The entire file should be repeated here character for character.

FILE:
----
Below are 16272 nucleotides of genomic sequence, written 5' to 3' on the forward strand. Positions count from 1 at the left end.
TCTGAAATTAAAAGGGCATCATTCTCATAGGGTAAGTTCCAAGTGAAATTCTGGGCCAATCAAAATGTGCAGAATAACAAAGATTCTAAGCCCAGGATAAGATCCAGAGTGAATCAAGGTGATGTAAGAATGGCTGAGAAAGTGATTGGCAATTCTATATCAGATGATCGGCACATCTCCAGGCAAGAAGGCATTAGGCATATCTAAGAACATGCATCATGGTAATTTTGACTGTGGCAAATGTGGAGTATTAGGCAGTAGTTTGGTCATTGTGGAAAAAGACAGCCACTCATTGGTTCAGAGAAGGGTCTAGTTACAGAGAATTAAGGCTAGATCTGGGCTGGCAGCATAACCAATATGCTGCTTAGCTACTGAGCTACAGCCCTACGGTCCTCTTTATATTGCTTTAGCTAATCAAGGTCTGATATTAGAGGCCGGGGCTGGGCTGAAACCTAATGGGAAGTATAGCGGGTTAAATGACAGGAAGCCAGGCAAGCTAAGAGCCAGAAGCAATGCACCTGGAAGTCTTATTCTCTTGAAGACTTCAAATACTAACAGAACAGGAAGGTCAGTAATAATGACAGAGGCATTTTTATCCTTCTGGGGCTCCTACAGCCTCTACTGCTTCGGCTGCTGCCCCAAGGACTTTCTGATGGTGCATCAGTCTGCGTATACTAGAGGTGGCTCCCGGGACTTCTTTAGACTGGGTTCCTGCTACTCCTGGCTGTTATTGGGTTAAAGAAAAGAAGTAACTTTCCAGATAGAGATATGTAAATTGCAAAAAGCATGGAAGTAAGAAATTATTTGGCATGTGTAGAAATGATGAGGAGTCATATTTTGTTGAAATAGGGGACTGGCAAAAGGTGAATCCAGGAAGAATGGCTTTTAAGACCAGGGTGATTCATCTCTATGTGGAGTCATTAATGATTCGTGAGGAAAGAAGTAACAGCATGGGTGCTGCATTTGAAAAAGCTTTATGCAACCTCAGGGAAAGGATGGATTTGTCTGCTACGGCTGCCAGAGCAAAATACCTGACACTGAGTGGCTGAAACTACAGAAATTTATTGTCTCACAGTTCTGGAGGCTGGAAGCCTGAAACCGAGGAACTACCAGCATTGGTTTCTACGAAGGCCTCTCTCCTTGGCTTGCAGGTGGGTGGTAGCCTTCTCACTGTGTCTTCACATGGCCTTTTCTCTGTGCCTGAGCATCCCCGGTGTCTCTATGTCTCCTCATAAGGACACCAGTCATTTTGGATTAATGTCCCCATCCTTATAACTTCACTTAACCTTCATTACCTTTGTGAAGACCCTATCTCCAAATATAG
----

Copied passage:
Below are 16272 nucleotides of genomic sequence, written 5' to 3' on the forward strand. Positions count from 1 at the left end.
TCTGAAATTAAAAGGGCATCATTCTCATAGGGTAAGTTCCAAGTGAAATTCTGGGCCAATCAAAATGTGCAGAATAACAAAGATTCTAAGCCCAGGATAAGATCCAGAGTGAATCAAGGTGATGTAAGAATGGCTGAGAAAGTGATTGGCAATTCTATATCAGATGATCGGCACATCTCCAGGCAAGAAGGCATTAGGCATATCTAAGAACATGCATCATGGTAATTTTGACTGTGGCAAATGTGGAGTATTAGGCAGTAGTTTGGTCATTGTGGAAAAAGACAGCCACTCATTGGTTCAGAGAAGGGTCTAGTTACAGAGAATTAAGGCTAGATCTGGGCTGGCAGCATAACCAATATGCTGCTTAGCTACTGAGCTACAGCCCTACGGTCCTCTTTATATTGCTTTAGCTAATCAAGGTCTGATATTAGAGGCCGGGGCTGGGCTGAAACCTAATGGGAAGTATAGCGGGTTAAATGACAGGAAGCCAGGCAAGCTAAGAGCCAGAAGCAATGCACCTGGAAGTCTTATTCTCTTGAAGACTTCAAATACTAACAGAACAGGAAGGTCAGTAATAATGACAGAGGCATTTTTATCCTTCTGGGGCTCCTACAGCCTCTACTGCTTCGGCTGCTGCCCCAAGGACTTTCTGATGGTGCATCAGTCTGCGTATACTAGAGGTGGCTCCCGGGACTTCTTTAGACTGGGTTCCTGCTACTCCTGGCTGTTATTGGGTTAAAGAAAAGAAGTAACTTTCCAGATAGAGATATGTAAATTGCAAAAAGCATGGAAGTAAGAAATTATTTGGCATGTGTAGAAATGATGAGGAGTCATATTTTGTTGAAATAGGGGACTGGCAAAAGGTGAATCCAGGAAGAATGGCTTTTAAGACCAGGGTGATTCATCTCTATGTGGAGTCATTAATGATTCGTGAGGAAAGAAGTAACAGCATGGGTGCTGCATTTGAAAAAGCTTTATGCAACCTCAGGGAAAGGATGGATTTGTCTGCTACGGCTGCCAGAGCAAAATACCTGACACTGAGTGGCTGAAACTACAGAAATTTATTGTCTCACAGTTCTGGAGGCTGGAAGCCTGAAACCGAGGAACTACCAGCATTGGTTTCTACGAAGGCCTCTCTCCTTGGCTTGCAGGTGGGTGGTAGCCTTCTCACTGTGTCTTCACATGGCCTTTTCTCTGTGCCTGAGCATCCCCGGTGTCTCTATGTCTCCTCATAAGGACACCAGTCATTTTGGATTAATGTCCCCATCCTTATAACTTCACTTAACCTTCATTACCTTTGTGAAGACCCTATCTCCAAATATAG